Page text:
In September for our final outing we walked the Sedgwick Geological Trail, and visited Dent. The walk begins at Longstone Common on the Hawes Road outside Sedbergh, at Danny Bridge over the River Clough, a tributary of the River Rawthey. In a distance of just 600 metres it is possible to locate the Dent Fault, and to observe how the Carboniferous rocks of the Pennine side of the Fault have been crumpled up against the older Silurian rocks on the Lake District side. Adam Sedgwick was the first person to observe and explain these geological features. Sites of interest are marked along the trail, 1 to 4 being on Asbian (338Ma) Great Scar Limestone with Rugose corals, brachiopods and several deposits of black Chert. Between sites 4 and 7 there is evidence of folding of the beds due to the closure of the Iapetus Ocean during the Caledonian Orogeny (400Ma). The Dent Fault (290Ma), which raised the Lake District hills to the west by as much as 2.5km relative to the Yorkshire Dales to the east, is perpendicular to the stream bed and the change in the landscape as one moves off the limestone and on to the Silurian rocks is quite dramatic. By site 10 the limestone has been replaced by the fine-grained mudstone of the Brathay Formation.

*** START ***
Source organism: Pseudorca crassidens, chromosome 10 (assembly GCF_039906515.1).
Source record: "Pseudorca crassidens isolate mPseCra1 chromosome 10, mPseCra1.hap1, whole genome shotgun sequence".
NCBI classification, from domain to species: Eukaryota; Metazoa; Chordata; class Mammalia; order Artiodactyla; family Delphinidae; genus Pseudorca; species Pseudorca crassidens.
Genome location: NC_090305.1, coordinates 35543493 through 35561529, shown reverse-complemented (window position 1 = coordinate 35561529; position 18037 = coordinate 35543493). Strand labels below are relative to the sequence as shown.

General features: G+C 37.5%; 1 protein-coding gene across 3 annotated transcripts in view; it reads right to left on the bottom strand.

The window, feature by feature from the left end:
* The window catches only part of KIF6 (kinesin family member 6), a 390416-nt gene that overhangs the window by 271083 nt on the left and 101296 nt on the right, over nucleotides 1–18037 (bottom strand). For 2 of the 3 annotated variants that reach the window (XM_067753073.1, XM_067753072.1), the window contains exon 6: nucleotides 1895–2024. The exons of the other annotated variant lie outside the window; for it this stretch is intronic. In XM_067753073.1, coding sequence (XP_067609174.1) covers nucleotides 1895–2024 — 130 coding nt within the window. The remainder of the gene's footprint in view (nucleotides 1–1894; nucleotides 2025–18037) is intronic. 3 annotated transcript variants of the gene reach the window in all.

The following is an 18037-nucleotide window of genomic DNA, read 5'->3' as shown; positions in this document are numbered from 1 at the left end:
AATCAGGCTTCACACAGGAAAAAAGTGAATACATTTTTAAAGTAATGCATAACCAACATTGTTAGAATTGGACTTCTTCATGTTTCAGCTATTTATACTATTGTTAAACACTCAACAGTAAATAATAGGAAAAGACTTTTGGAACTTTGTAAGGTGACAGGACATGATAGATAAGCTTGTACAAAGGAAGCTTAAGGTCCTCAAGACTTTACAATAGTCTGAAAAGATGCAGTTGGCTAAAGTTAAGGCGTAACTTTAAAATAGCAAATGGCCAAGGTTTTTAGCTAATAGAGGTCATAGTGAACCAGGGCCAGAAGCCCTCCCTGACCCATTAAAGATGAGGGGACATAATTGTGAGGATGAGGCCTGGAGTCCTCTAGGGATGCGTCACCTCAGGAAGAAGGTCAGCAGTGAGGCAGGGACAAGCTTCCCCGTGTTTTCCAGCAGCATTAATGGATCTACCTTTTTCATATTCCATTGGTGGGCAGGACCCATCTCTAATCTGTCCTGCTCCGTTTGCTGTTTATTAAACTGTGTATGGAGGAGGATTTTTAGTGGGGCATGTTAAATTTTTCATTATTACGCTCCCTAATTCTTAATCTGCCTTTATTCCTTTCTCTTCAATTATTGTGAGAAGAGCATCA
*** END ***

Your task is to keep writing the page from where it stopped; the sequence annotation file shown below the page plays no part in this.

Sedgwick Trail

Members of the Geology Group on the
Sedgwick Trail just east of Sedbergh. Photo: Jim Hutchinson

On completion of the Sedgwick Trail, our now very wet group went into Dent to see the Dent Marble tiles on the floor of the church and to get a hot drink before heading homeward.
Jim Hutchinson

The Geology of Carrock Fell Area: A Field Guide, Kabrna P. and Collins L.; C & PGS, 2015.

The Sedgwick Geological Trail.

Long Preston Geotrail.